Wednesday, March 12, 2014

Foundational prinicples: Choosing between competing goods

Version 1:

There should be stability of law. 

We need a regulatory, entitlement and tax code framework that is palatable across the vast middle of the political spectrum, so that it is not constantly redrawn when power changes hands. 

When such changes occur (e.g., ACA), it damages the ability of individuals to make intentional, thoughtful choices in the marketplace.   It makes it difficult for free parties to enter into arrangements with confidence (e.g., hiring new workers).

It also creates the appearance of third world corruption, where rules are artifice, constantly redefined to the benefit a small group of backers of the party in power (e.g., Solyndra).


Version 2:

There should be a rollback of government.

The footprint of our regulatory, entitlement and tax code needs to be drastically reduced.   Even if such a rollback can only be achieved by a bare plurality, it is a legal and moral obligation based on our nation's founding principles.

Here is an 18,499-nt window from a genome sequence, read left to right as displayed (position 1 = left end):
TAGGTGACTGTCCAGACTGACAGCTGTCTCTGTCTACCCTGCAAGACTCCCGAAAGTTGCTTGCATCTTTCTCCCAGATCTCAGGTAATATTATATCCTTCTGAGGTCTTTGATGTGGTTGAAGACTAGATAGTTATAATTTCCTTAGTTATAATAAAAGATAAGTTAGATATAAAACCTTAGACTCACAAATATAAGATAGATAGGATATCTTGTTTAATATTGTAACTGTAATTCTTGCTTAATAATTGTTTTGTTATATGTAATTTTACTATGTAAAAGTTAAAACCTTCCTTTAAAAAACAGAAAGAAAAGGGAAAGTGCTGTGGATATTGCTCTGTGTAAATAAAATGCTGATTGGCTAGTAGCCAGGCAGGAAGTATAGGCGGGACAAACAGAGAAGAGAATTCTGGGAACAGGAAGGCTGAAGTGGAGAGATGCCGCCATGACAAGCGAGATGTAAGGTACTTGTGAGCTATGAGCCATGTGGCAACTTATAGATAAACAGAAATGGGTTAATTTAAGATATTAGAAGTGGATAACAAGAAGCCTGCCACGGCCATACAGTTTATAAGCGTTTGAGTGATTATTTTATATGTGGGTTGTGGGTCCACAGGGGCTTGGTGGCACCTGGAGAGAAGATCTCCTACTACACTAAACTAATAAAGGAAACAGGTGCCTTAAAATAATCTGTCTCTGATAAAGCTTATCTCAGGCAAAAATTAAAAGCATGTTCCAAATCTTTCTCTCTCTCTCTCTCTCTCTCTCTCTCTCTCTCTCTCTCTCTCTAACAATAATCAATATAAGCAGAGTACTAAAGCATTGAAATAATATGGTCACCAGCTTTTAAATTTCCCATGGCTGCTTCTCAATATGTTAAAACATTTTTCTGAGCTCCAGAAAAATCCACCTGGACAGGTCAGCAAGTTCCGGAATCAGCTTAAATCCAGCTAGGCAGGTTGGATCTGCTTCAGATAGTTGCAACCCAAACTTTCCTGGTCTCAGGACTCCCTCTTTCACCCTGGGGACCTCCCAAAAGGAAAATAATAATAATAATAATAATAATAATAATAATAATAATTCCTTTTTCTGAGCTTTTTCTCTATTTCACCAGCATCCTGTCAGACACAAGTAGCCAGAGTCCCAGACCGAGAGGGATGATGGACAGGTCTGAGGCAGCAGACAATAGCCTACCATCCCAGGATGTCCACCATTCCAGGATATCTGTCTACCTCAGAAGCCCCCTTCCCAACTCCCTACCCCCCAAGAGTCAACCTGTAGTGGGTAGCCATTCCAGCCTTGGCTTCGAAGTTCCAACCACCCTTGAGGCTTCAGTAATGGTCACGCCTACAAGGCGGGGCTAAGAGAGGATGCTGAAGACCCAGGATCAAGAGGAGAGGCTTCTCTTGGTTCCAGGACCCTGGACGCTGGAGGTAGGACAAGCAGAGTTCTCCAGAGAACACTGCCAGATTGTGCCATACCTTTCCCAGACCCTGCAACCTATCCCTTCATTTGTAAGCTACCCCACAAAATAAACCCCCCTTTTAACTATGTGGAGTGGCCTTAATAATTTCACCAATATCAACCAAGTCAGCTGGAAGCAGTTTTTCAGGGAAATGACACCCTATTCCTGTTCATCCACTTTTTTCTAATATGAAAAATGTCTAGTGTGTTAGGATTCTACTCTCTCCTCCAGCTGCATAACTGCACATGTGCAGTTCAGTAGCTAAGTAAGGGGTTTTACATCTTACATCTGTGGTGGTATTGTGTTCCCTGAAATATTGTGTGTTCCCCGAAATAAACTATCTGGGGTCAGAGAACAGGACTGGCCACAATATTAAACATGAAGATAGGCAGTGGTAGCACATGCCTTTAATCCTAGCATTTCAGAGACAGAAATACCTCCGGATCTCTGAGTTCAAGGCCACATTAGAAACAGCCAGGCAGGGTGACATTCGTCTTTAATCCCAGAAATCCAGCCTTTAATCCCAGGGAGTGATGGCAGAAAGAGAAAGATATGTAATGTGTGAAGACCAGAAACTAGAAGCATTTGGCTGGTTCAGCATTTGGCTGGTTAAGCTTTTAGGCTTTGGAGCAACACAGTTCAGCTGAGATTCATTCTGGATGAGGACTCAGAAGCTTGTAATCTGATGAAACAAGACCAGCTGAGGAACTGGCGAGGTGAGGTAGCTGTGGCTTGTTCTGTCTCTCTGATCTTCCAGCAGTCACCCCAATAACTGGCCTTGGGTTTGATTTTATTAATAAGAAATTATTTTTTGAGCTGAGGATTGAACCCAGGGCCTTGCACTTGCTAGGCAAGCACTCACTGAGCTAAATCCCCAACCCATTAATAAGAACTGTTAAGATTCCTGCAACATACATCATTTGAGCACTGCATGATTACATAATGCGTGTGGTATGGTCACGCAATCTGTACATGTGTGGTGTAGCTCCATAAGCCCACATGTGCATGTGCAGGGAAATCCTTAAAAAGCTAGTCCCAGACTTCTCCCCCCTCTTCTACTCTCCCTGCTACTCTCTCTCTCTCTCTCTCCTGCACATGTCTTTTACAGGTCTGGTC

The positive effects of such a rollback, including enhanced personal freedom and increased prosperity, will eventually lead to this model being embraced by a broad majority of Americans.  It will be a sustainable political paradigm.


Version 3: 

We need a smarter deployment of federal resources.

We need a muscular government that invests in domestic programs and favors domestic interests.   Policy needs to be directed at improving our economic growth prospects in the future, and reversing the decades-long stagnation in real middle-class wages.  

The largest benefits to our information-age economy come from investing in human capital, so improving educational outcomes is a high priority.   

Improvements to the economic infrastructure, such as transportation and telecommunication technology, need to be incentivized.   Where the private sector cannot bring necessary scale to such endeavors, public investment should be considered on a cost/benefit basis.  


Version 4: 

Something better.

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Always sniffing for the truth

Always sniffing for the truth

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